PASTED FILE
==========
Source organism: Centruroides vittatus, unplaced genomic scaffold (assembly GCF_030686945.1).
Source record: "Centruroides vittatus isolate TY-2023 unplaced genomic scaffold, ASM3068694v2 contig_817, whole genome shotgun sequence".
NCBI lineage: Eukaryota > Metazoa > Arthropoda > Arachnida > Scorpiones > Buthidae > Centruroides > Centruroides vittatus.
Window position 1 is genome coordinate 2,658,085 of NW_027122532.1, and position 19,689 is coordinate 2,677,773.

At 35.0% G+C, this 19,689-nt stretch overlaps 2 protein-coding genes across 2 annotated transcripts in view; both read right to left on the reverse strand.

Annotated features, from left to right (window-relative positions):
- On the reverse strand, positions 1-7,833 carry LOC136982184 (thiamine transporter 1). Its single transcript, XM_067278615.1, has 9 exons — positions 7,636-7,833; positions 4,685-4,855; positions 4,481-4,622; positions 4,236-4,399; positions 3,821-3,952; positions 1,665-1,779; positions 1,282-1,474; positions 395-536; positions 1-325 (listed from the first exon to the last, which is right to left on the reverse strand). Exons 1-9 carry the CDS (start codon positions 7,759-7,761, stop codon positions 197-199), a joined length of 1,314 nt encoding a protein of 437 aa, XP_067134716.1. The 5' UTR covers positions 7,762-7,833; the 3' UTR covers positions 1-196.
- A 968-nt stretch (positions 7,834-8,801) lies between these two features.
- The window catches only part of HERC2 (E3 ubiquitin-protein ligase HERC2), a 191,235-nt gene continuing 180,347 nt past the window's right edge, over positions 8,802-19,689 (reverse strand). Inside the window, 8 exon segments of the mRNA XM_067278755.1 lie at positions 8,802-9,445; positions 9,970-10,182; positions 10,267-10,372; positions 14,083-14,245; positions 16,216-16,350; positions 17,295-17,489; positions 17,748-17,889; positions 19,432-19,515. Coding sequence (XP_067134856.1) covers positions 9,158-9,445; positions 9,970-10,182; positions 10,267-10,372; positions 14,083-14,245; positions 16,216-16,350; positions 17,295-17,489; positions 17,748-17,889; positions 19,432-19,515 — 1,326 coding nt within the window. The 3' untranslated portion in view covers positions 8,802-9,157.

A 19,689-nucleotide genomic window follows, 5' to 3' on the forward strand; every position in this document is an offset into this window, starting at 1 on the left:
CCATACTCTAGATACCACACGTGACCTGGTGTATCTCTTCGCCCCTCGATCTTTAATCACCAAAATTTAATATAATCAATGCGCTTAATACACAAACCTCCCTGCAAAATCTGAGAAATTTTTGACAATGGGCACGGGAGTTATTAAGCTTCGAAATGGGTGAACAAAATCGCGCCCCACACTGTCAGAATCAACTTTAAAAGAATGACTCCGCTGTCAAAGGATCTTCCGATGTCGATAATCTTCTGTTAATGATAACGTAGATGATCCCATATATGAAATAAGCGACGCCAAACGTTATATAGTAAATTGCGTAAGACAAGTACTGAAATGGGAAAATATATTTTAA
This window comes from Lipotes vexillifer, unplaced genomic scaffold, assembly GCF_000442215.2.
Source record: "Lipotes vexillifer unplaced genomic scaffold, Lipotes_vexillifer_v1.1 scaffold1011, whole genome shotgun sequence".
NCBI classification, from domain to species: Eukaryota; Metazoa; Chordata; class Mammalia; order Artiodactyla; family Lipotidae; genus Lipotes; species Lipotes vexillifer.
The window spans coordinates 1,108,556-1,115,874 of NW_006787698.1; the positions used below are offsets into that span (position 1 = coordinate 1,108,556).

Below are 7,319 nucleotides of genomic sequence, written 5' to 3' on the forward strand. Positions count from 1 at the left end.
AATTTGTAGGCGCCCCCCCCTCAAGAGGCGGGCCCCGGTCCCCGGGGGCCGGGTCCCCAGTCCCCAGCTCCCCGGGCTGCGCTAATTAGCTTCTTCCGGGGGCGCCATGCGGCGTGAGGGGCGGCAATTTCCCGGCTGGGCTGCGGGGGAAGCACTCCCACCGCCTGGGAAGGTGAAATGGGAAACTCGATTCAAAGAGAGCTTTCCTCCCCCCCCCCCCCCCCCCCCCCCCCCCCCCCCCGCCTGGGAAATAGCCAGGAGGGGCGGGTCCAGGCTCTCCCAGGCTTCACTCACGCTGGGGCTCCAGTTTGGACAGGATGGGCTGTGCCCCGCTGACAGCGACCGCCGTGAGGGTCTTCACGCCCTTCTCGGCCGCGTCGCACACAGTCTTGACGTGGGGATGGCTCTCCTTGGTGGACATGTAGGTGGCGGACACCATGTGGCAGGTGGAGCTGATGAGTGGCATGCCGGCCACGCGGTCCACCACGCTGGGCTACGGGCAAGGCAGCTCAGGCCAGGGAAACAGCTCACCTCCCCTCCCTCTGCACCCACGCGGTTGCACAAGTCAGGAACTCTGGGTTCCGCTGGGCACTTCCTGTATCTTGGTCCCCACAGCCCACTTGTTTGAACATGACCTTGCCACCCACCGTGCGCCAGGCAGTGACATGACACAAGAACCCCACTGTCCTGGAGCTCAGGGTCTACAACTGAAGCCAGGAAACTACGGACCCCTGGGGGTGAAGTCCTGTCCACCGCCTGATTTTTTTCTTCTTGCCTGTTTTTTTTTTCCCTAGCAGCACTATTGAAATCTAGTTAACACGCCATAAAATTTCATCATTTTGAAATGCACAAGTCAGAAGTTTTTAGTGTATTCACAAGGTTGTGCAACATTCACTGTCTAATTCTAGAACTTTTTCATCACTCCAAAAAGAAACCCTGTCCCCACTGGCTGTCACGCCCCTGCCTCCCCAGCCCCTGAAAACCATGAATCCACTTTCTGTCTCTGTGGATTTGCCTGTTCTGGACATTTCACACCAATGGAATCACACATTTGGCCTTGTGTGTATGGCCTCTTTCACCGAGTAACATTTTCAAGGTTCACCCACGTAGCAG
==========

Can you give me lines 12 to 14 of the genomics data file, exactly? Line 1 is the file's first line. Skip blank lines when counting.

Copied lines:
This window comes from Lipotes vexillifer, unplaced genomic scaffold, assembly GCF_000442215.2.
Source record: "Lipotes vexillifer unplaced genomic scaffold, Lipotes_vexillifer_v1.1 scaffold1011, whole genome shotgun sequence".
NCBI classification, from domain to species: Eukaryota; Metazoa; Chordata; class Mammalia; order Artiodactyla; family Lipotidae; genus Lipotes; species Lipotes vexillifer.